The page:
Four goddesses, thought Peter. The maiden, the mother, the crone. The new moon, the full moon, the old moon. But there’s also the fourth, no moon at all. “Shadowless.” The logos casts these shadows, these forms, upon the Earth (a metonymy for the created universe), but it is itself nothing and all. “Shadowless.” That is what Plato saw. Plato, who like all educated Greeks of his day, partook of the Mysteries at Eleusis. But what to do about the connection of this reading of the Gramma with those notions about there being an ancient tradition of worship of the four-fold goddess? There is no scholarly validity to the supposed tradition that Gardner and the Wiccans created for themselves, and Frazerian comparative mythology is in deep disrepute. A paper connecting the spell to that nonsense would make its author a laughingstock. It’s OK, Peter thought. Maybe I can keep that part to myself–simply speak of the moon’s phases. But maybe, just maybe, that’s the discovery! A ground-breaking paper. Damn. No. I’ve been in the sun too long today. Half-baked.


On surfacing, Dana felt the priestess take her hand and lead her to the table. The old woman opened the chest and the lidded basket. Within the basket was a single fruiting stalk of barley. “Go ahead. Pick it up,” the old woman said. Dana reached for it, held it before her. It shone with a brilliance the like of which she hadn’t seen before. She saw each grain in its astonishing articulation, its beauty passing understanding. The world tree. The staff of life. She and the stalk of barley were one thing. And its very form, the mathematical arrangements of the grains, said as much. An analog of the spiral of a strand of DNA.

“Put it into the chest,” the old woman said. Dana stared at the beautiful object a bit longer, then complied. The old woman placed the lid back on the basket and closed the chest.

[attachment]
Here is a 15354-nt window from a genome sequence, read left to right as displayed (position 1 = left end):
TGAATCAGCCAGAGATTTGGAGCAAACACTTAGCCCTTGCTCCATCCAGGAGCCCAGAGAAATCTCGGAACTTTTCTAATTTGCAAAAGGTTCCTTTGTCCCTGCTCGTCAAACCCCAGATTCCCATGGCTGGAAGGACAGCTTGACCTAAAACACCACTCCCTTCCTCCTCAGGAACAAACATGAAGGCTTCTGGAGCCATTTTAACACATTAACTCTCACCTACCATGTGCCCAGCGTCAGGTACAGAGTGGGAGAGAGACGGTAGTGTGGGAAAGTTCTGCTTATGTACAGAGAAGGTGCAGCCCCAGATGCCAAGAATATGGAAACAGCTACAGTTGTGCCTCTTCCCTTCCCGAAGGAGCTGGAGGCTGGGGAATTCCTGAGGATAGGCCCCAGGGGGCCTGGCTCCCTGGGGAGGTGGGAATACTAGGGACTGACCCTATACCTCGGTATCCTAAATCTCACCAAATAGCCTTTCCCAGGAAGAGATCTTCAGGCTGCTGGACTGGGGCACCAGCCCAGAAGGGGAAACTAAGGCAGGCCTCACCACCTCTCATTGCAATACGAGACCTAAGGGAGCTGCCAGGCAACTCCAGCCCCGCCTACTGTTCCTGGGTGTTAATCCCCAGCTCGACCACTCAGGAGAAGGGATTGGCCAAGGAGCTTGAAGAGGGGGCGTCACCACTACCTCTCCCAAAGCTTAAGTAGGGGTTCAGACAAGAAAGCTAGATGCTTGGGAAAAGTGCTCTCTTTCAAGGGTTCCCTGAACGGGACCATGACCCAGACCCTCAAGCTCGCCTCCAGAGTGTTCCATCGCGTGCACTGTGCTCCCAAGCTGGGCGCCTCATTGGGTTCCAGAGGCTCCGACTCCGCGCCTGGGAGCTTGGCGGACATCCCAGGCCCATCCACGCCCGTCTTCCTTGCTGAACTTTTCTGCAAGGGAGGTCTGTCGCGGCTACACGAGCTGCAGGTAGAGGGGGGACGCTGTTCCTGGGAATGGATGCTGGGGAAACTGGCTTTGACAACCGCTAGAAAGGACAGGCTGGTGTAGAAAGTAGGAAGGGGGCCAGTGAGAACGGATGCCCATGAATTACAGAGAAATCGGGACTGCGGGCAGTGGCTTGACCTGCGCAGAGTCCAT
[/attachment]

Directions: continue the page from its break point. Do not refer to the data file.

“You see, don’t you?”

“Yes,” said Dana. “Birth and death are but moving from the one place to the other and back again. It is a game. Now you see it. Now you don’t. Even the very act of moving it from one place to the other seems incredibly silly. Absolutely funny. One might mistake this simple action as meaningless, but I motion with my hand, and the barley is beautiful and the hand is beautiful and the movement is the most beautiful of all, and these are enough in themselves. Both are moments in the play of the one mind–part of the pantomime, of the dance.”

“Yes. Good. The Hindus call this the rasa lila. The dance of Krishna and the Gopis.”

“I know you,” said Dana. “I know who you are.”

“Of course you do.”

“Hecate, of the liminal spaces, the crossroads, the entrance to the maze, the cave, the labyrinth, the underworld, the canal of birth and rebirth.”

“Yes. Of course. And you know that you can tell no one of what you have seen.”

“How could I?” said Dana. “There are no words.”

“Oh, there are words,” said the old woman. “They were carved long ago on the base of a statue of my sister Artemis. But they can mean nothing to anyone in this profane age.”

“I think I would understand them,” said Dana.

“Yes, now you would.”

“It’s all so very beautiful, so exquisite. This moment. The lines on your face. This room. For these things, there are no words.”

“Of course you are right,” said the old woman, “but trying to find the words is part of the dance that you chose to enact when you came back. Poetry, too, is manifestation.”

“I should get back to him, to Peter.”

“Of course. Don’t forget your dress. It’s on the counter. I wrapped it for you. A gift.”


“So how’s the paper coming?” said Dana, squinting against the light.

“Oh, there you are,” said Peter. “I don’t know. It could be crazy for me to try to publish this thing. Some topics you just can’t pursue. There was this guy in my department at Boston forty years ago, Carl Ruck. He and two other guys, Wasson and Hoffman, had this idea that the Eleusinian Mysteries had to do with drinking this potion that contained a hallucinogenic fungus that grew on barley. He might have been wrong about the fungus. It might have been Perganum harmala, Syrian Rue, the seeds of which are like Banisteriopsis caapi, or ayahuasca, but that’s not the point. The point is that when he wrote about this, he was basically blacklisted. After a while, people thought that even his scholarly work on Greek grammar was suspect. If I do it right, this paper could be really important. But done wrong, it could be a career-ending move.”